I’ve made it no secret that Jeffrey Dean Morgan has seemed ill-fit for this role. The posturing he’s applied to the character has felt more like a child making faces than it has felt opposing. I don’t think Morgan is incapable of delivering, but the show has been directing him in ways that just haven’t felt effective. The cold open provided another example of this. Between the comic and my general thoughts on a compelling villain, the sort of bloviating Negan did when he started getting upset at Simon just felt laughable. However, the tone he held with Gabriel was pitch-perfect.

Those scenes are what I can attach to. Gabriel has earned enough goodwill to be interesting enough on his own, so putting these two together and not keeping it as some tense standoff was useful. Negan is still in alpha predator mode, but he is happy to speak with Gabriel and even open up. Not knowing where this was going, a natural level of suspense felt layered in these scenes, but I could also hear about who Negan was and find some nice dynamics between these very different characters. I don’t quite buy the resolution being a better one than Gabriel merely taking his gun and shooting Negan to end everything, but if the show wants to embrace being a comic book adaptation and therefore forcing this sort of silly thing, I’m willing to take it.


The other fun came from the head Saviors. Watching Simon, Dwight, Regina, Eugene and others sit around the table and try to figure things out was good stuff. These scenes allow us to see how their logic applies; especially once the workers come asking questions. There have been some wild inconsistencies in how capable the Saviors are, so between Negan explaining how he whipped the Sanctuary into shape and seeing first hand what was happening in his absence, new understandings were had and I could further get behind what the show has to offer with its villains.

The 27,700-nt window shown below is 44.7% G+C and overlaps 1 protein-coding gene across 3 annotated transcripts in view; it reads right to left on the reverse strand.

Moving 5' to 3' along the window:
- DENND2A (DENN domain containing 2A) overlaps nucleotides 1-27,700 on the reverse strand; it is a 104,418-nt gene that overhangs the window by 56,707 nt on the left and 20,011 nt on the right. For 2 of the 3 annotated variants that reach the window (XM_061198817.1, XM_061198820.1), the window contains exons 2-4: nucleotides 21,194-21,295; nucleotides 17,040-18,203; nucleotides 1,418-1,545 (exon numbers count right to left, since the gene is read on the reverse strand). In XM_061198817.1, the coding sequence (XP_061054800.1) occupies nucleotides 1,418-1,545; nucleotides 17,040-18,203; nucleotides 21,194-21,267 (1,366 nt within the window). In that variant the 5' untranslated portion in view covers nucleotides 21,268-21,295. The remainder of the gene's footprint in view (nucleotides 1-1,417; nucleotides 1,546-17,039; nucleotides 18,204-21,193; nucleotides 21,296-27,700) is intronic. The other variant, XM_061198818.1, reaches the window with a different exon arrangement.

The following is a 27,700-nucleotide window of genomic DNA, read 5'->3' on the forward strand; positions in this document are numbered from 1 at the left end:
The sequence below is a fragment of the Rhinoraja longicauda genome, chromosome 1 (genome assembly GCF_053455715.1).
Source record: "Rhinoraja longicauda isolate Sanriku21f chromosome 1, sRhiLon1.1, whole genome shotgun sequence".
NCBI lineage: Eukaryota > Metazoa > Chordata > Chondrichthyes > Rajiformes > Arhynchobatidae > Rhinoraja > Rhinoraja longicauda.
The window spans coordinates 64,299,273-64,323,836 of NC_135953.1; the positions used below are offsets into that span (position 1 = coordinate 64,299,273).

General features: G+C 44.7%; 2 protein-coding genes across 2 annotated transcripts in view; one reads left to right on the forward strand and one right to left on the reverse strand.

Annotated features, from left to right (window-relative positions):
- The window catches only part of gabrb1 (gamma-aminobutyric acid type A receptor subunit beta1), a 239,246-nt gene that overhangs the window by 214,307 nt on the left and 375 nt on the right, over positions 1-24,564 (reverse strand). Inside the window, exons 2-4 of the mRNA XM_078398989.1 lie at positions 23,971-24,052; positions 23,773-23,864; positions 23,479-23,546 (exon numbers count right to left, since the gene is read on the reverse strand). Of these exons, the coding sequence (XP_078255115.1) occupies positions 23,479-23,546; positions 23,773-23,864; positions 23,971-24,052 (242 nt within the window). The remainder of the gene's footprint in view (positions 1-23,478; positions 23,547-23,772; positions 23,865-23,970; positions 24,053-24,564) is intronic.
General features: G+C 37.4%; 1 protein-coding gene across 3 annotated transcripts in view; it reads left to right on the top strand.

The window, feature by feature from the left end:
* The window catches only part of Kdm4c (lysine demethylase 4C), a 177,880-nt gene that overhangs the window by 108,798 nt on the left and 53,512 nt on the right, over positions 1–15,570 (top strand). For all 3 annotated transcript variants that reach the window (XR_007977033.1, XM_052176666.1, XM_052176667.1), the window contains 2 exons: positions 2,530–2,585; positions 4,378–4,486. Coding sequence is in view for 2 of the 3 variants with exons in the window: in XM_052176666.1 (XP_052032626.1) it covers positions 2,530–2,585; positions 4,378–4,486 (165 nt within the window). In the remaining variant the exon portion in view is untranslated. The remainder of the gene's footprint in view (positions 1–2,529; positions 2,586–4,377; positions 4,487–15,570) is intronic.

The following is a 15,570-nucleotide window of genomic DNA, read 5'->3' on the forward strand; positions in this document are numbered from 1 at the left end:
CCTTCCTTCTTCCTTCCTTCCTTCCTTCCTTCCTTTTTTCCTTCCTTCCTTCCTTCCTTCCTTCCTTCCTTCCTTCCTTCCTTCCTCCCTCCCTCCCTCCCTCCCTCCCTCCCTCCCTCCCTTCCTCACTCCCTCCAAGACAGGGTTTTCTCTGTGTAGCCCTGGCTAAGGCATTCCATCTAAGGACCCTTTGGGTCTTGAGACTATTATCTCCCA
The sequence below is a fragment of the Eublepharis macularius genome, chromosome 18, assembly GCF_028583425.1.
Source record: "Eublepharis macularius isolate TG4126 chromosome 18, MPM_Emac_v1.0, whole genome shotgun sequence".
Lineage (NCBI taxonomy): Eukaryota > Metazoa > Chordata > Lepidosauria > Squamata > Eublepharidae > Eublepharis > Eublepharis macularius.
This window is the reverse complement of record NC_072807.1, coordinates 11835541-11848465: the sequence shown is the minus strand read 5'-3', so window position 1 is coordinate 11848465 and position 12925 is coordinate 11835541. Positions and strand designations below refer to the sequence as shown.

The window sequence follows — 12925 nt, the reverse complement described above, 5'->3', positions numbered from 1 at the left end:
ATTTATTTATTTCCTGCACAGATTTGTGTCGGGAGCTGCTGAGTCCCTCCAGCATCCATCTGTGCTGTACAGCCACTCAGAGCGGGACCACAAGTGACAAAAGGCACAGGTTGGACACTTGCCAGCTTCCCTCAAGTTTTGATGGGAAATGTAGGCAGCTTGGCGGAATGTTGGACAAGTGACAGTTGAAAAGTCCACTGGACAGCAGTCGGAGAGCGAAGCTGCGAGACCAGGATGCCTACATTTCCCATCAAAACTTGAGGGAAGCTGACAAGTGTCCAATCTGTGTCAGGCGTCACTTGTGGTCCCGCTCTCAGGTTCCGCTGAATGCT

Also fun, Eugene’s intellect finds him easily learning how Dwight is the spy of the group. The two share a nice scene together alone, but there’s lots of effort put into to seeing these characters sitting next to each other in the table scenes. Given what we know already, there’s another bit of suspense that comes with seeing how everyone tries to intimidate each other, while the truth is apparent to the viewer. I’m still very curious how far the dark side routine is going to take Eugene, but this new development should prove to be interesting, as he’ll have some tough decisions to make to either satisfy Negan or maybe find just the rope he needs to climb out of such a dark hole.